Vladimir Putin Is Right Out Of A Russian Novel : The Protojournalist : NPR

Some Russian friends and acquaintances have tried earlier to explain the strength of certain Russian “ideas” that trump reality and rational thinking..

This piece expands on this concept and gives great food for thought on what might influence the thinking of President Putin..

It’s no excuse.. but it might be helpful to understand this in order to manage the relations best possible and avoid playing into the enemy role constructed in parts of Russian literature and culture..

http://www.npr.org/blogs/theprotojournalist/2014/03/29/294807461/vladimir-putin-is-right-out-of-a-russian-novel

Russia is a hypothetical culture. Ruled by despots for most of our history, we are used to living in fiction rather than reality,” writes Nina L. Khrushcheva, who teaches international affairs at The New School. She is also the great granddaughter of the late communist leader of the Soviet Union, Nikita Khrushchev.

(..) The political — and very real and serious — drama unfolding in Ukraine right now “isn’t merely geopolitical,” says Andrew D. Kaufman. “It’s a deep-seated drama of the Russian soul that’s been around for centuries. And Russian literature is the place we see it in full flower.” Andy is a Russian literature at the and author of the upcoming Give War and Peace a Chance: Tolstoyan Wisdom for Troubled Times.

The question Putin is grappling with, Andy says, “is one that recurs throughout the nineteenth-century Russian classics: What is the source of our national greatness?”

Nineteenth-century writer Fyodor Dostoevsky, for instance, believed that Russia’s mission was to establish a widespread Christian empire — with Russia at its epicenter, Andy says, pointing to The Idiot and The Brothers Karamazov as exemplary novels. Dostoevsky’s contemporary, Leo Tolstoy, on the other hand, believed that every nation is unique and worthwhile — none better or worse than others.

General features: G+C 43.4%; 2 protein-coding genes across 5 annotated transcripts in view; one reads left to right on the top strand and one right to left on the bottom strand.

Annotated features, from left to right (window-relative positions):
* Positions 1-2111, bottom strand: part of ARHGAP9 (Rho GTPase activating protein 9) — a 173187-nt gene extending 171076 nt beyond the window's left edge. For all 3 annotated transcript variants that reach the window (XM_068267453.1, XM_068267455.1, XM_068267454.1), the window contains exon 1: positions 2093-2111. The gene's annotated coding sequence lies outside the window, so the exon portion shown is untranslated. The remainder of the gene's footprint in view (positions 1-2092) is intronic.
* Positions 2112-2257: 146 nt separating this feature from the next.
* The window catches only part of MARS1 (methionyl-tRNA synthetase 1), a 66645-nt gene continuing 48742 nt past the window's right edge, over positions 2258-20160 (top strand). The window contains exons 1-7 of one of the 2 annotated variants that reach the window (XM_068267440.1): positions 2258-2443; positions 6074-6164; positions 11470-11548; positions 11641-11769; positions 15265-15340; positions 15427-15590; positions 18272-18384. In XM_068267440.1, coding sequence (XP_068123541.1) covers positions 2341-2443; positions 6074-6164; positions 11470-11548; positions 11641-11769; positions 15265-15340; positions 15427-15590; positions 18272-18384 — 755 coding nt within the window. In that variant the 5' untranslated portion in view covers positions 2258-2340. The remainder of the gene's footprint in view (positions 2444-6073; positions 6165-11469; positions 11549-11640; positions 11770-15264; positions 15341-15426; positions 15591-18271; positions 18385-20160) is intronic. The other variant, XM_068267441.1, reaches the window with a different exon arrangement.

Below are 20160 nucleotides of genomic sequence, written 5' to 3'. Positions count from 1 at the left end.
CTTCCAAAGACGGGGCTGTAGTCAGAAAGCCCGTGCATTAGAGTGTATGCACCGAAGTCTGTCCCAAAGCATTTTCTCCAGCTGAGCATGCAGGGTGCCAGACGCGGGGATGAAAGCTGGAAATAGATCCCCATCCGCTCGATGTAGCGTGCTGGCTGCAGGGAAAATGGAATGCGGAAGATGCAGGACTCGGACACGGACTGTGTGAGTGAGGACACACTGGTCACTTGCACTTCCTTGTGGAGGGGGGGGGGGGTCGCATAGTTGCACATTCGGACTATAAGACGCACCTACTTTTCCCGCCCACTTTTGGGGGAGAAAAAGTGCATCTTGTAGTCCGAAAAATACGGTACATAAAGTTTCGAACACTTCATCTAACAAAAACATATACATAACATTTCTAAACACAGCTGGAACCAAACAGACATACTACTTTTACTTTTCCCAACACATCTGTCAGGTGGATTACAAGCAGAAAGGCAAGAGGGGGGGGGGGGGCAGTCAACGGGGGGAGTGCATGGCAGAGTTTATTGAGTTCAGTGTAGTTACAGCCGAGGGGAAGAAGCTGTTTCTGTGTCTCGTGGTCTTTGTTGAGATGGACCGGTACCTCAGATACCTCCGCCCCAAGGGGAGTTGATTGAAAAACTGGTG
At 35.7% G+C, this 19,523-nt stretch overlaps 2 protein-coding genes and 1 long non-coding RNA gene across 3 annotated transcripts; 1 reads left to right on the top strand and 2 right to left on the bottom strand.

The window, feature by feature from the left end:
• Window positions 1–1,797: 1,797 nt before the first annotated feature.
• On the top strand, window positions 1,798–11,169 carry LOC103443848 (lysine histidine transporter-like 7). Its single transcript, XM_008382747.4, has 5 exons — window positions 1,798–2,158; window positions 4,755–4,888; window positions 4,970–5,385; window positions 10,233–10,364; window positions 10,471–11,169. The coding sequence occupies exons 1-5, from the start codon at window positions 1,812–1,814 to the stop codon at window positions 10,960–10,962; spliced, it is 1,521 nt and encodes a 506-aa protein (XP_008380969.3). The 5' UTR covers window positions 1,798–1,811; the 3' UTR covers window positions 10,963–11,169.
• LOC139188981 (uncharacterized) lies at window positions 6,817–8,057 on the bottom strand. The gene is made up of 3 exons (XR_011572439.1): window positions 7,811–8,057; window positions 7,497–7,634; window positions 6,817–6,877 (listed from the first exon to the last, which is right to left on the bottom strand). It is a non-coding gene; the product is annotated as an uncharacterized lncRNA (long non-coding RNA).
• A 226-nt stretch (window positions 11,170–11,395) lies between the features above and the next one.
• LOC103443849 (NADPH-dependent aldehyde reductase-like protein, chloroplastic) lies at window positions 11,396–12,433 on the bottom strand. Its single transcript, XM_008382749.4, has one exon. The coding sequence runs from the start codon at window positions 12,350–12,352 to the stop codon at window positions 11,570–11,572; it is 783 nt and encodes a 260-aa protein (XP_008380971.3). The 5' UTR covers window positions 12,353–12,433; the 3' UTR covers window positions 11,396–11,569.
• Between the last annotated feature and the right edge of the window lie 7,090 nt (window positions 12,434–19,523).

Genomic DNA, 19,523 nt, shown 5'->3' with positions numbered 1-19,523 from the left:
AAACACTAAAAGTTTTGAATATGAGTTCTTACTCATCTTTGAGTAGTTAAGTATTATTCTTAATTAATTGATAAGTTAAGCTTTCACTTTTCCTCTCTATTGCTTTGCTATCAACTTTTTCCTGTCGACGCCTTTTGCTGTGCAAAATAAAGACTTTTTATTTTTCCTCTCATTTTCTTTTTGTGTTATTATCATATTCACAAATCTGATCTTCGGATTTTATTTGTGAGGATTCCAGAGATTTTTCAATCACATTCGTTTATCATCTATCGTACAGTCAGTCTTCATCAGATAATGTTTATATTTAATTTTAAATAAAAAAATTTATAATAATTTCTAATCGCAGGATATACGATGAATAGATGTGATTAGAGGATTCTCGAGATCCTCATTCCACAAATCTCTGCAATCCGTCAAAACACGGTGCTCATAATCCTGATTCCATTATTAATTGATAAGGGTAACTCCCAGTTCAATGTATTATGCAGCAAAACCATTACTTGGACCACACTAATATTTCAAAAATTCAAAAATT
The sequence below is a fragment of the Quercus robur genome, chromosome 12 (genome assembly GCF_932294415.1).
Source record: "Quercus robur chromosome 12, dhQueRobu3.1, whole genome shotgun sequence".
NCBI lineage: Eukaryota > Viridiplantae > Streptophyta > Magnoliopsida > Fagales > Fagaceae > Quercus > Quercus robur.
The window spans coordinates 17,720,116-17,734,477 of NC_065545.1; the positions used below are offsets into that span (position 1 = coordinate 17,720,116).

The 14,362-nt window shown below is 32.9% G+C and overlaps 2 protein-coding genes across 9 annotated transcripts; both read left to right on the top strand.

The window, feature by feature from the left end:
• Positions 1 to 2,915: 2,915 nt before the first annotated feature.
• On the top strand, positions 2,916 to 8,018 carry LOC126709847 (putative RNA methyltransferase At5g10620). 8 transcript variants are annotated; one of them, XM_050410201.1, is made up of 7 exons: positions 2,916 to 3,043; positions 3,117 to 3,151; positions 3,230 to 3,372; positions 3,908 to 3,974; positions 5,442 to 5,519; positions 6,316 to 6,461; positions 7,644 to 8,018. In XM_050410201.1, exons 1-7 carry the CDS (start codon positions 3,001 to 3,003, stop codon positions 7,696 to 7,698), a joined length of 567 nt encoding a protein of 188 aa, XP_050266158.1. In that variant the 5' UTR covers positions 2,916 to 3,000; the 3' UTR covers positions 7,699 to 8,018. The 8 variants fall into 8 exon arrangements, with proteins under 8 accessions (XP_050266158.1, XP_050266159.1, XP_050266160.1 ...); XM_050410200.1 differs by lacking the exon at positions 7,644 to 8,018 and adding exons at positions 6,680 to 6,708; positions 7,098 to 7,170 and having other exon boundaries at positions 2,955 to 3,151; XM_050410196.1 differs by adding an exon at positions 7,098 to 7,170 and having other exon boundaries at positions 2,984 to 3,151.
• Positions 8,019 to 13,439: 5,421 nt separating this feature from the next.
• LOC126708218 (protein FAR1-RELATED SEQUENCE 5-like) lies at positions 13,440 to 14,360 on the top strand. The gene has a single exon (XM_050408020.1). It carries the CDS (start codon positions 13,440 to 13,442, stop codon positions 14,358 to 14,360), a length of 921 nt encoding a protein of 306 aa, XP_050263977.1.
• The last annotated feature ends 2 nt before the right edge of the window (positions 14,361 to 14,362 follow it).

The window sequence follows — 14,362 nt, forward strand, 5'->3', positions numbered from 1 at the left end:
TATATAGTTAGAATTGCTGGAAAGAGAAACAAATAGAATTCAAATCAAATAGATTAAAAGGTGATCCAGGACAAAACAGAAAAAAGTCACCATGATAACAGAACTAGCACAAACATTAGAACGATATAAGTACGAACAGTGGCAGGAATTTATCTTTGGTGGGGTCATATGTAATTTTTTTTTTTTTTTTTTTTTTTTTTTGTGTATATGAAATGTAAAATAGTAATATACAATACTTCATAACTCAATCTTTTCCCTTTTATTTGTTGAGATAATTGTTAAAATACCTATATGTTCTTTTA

(..) In certain works by Dostoevsky, says Laura Goering, professor of Russian at , “the West is depicted as something seductive, yet soulless, a temptation to be resisted at all costs.”

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One thought on “Vladimir Putin Is Right Out Of A Russian Novel : The Protojournalist : NPR

  1. Or in plain language?

    Trying to hold on to things slowly fading away…..

    Russia’s future is in it’s economy WITH the West….

    The old Mother Russia thing IS gone….
    No amount of grabbing by Putin is gonna make it come back….
    Not when the people travel abroad and see what can be…..

    But left quietly on the side is the fact that Ukraine had little to NO basic economy and was looking to the West while being feed by Russia…..

    There are SEVERAL other regions with the same issue….

    As always….
    Things are NOT so black and white….

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